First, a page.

Q4: Do you grow any edibles? And if so, what are your must-have’s?

A: I grow TONS of edibles, but I don’t really talk or blog about it because there are people who do it better. I’m okay with the kitsch being my thing! I’m obsessed with all greens, but I like them in reds and purples. Love my ‘Freckles’ and ‘Red Deer Tongue’ lettuce, ‘Bulls Blood’ beets and red Swiss chard. I also go dark with my tomatoes, I did ‘Indigo Rose’ and ‘Black Krim’ last year and that was a great combo. I have every herb, with a BIG love for bronze fennel and lovage. Every berry I can think of, a front yard rhubarb patch and yard long beans growing up into the trees.

I was really stoked about ‘Indigo Rose’ tomato last year. I read reviews saying it was terrible, but I loved the black glitter colour and the taste was, well- it was 600,000x better than anything from a grocery store so I’m doing them again this year!

Q5: Can you give us three Kiss My Aster-style landscaping tips?

1. Who cares what your neighbors think. You don’t own a house, you own a piece of this planet we live on. Make it WORK!

2. Let your freak flag fly!

3. Go to the thrift store with an open mind and find stuff that can go in the garden.


Bonus question – because I had to ask! – What are you obsessed with right NOW?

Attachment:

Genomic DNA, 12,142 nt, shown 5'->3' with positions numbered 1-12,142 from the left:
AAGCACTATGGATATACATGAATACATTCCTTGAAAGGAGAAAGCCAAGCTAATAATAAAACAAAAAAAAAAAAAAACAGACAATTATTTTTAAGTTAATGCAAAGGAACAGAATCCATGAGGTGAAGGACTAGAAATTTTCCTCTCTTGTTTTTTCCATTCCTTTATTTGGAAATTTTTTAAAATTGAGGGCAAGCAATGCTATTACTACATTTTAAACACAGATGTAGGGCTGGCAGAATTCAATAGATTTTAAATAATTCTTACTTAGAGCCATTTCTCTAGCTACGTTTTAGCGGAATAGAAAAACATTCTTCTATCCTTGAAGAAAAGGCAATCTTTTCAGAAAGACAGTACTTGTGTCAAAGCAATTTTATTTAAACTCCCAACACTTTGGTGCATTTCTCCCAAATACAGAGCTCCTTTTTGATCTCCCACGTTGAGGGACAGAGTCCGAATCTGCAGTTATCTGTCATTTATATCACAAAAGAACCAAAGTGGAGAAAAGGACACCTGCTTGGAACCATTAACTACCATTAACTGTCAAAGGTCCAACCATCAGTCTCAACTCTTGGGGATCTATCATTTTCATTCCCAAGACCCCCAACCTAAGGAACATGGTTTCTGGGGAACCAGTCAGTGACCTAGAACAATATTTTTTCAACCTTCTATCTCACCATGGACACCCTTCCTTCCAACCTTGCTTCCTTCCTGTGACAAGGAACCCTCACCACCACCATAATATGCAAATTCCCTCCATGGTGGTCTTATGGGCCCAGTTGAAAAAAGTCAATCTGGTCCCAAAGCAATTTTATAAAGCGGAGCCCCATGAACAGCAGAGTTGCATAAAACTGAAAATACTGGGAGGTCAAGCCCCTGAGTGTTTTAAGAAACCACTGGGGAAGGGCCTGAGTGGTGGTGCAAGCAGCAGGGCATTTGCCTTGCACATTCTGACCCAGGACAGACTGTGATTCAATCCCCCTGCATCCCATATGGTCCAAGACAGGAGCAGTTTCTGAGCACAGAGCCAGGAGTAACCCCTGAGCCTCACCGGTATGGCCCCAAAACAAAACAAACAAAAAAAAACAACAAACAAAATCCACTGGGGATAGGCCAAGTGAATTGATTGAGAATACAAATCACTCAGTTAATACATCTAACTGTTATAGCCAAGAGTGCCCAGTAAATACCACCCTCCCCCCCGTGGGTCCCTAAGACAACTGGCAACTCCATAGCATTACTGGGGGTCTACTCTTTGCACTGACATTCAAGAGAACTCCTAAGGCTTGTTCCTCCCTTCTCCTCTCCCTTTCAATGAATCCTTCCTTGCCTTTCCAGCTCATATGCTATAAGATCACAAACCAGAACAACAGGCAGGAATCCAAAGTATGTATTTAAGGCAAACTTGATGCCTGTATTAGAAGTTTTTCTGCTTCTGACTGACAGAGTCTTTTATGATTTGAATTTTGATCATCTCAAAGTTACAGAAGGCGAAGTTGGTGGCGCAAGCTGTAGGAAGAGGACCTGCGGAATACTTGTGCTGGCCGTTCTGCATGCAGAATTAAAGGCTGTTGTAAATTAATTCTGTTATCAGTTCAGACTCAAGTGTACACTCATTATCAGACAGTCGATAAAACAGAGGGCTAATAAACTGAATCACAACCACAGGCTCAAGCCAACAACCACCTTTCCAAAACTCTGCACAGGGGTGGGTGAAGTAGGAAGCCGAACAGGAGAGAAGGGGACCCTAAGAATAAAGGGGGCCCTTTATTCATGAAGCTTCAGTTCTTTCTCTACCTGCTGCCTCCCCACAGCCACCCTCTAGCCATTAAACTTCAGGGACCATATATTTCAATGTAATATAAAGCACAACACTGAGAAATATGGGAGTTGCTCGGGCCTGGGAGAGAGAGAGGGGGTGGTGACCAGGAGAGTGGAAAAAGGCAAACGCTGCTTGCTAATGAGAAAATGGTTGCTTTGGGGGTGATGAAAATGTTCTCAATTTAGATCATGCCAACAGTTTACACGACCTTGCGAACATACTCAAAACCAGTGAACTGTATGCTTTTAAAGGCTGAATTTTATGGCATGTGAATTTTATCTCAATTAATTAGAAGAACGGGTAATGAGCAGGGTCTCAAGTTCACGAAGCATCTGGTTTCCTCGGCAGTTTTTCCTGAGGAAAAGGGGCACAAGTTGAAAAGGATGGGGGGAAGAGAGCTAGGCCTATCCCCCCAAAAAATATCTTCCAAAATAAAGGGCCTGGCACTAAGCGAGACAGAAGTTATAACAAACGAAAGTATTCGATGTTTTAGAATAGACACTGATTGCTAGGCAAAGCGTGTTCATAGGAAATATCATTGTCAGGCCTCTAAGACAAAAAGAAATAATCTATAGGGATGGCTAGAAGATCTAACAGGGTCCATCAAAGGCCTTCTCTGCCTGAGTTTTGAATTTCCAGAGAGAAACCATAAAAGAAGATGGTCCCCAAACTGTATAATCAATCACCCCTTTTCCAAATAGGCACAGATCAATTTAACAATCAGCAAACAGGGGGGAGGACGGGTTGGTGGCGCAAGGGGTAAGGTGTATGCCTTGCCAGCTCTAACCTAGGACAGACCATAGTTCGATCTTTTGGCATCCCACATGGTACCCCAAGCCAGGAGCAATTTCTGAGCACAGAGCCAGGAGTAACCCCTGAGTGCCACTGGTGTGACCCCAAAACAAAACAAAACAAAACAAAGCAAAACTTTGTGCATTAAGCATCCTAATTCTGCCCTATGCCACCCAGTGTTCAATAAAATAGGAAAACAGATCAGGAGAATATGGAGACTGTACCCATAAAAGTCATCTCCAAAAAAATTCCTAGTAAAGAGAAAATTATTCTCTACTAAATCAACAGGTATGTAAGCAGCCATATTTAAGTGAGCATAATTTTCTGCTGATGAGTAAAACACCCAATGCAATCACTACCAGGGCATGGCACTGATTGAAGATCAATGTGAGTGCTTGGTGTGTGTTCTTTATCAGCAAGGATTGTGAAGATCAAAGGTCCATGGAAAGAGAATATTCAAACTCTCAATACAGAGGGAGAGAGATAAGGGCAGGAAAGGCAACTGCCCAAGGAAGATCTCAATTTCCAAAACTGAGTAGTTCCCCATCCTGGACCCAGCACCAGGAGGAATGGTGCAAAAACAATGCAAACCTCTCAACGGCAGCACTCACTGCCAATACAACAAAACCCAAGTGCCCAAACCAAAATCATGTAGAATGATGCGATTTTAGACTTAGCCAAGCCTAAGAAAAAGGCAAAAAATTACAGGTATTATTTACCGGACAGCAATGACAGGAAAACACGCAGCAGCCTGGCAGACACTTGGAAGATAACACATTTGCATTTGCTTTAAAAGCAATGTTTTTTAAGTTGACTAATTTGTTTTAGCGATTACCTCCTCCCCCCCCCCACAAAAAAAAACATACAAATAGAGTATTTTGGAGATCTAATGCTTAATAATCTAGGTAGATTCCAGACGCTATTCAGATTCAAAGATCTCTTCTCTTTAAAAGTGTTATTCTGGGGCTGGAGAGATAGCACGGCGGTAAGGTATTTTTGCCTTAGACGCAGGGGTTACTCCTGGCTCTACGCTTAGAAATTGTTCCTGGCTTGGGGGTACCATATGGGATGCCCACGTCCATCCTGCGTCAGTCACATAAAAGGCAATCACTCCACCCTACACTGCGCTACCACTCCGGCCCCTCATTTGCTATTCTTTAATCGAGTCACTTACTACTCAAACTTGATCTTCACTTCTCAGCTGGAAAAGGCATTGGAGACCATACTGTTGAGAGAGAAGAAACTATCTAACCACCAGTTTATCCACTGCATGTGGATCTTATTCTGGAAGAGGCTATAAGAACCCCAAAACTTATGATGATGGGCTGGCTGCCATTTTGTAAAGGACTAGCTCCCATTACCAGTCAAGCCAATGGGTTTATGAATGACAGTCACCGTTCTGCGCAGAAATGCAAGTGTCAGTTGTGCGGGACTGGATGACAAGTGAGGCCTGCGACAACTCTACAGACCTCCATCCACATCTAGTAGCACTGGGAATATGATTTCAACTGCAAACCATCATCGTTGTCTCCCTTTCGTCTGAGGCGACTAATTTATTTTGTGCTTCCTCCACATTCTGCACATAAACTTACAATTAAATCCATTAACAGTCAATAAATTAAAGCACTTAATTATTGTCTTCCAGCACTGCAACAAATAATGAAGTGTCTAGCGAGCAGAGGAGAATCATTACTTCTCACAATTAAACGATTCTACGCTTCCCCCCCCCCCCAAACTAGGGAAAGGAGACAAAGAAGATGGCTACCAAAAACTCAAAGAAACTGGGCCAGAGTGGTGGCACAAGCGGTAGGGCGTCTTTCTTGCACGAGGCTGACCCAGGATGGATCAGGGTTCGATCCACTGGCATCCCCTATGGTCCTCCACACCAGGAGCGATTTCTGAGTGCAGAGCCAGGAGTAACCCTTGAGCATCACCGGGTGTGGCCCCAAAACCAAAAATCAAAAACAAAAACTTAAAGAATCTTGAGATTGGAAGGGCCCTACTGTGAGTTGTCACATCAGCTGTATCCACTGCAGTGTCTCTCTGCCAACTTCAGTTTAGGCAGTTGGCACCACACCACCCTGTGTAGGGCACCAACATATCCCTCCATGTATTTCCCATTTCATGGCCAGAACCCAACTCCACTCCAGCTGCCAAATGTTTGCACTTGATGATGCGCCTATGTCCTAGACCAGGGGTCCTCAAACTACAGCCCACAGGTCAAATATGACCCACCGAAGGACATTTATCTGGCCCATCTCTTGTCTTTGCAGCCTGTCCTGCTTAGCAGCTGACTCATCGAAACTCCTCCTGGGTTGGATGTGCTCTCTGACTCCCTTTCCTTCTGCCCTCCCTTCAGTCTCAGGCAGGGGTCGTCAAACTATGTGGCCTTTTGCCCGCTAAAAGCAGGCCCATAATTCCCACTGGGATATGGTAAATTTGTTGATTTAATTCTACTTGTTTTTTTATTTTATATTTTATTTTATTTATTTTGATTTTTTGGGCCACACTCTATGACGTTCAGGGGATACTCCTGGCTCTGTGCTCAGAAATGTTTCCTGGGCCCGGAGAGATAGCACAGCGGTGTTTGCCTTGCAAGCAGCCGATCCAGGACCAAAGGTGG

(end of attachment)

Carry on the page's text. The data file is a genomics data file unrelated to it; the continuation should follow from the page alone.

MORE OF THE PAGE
A: I’m obsessed with rot and decay right now. The Impermanence of all things gardeny! Should it be made to last? Should rust be stopped? Paint be touched up? And goggly eyes, GIANT roses, dahlias for days, wearing white shirts and wiping my hands on them and TONS OF GLITTER!

More on Amanda:
Big, loud and fun, Amanda Thomsen landscapes by day and blogs at night. Her blog, Kiss My Aster has alienated/enraptured dozens for the better part of a decade. In November 2012, Kiss My Aster: A Graphic Guide to Creating a Fantastic Yard Totally Tailored to You hit bookstores and is now empowering a whole new generation of gardeners to take control of their landscapes. Unlike most garden books, Kiss My Aster boasts a choose-your-own-adventure style that makes it as fun to read as actually getting out and working in the garden.

Amanda also blogs for Fine Gardening, Proven Winners and a bunch of other places. There is a Kiss My Aster Facebook page that’s like a party (in your plants). She is the less popular half of the podcasting team, Good Enough Gardening, which makes her feel like the “Roy” of Siegfried and Roy, but without the mauling. She lives in Chicago and does not EVER put ketchup on hot dogs.

Photographs reprinted with permission from Amanda Thomsen, author of Kiss My Aster (Storey Publishing, Nov 2012) © 2014.

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7 Responses to Five questions with Kiss My Aster’s Amanda Thomsen!

  1. Jennie Brooks says:

    I love this whole piece. But mismatched lids behind plants really trips my trigger. What a fun idea.

    • savvygardening says:

      We totally agree Jennie! I love the punch cups too.. I think we’re going to bedazzle our gardens this summer thanks to Amanda!

    • Jennie Brooks says:

      I don’t think punch cups would work in Oklahoma . . . at least not in the spring with our strong winds and hail.

    • savvygardening says:

      Maybe if you placed them far apart enough that they won’t ‘clink’ together? Or wait until the spring weather settles..

    • Jennie Brooks says:

      both good ideas.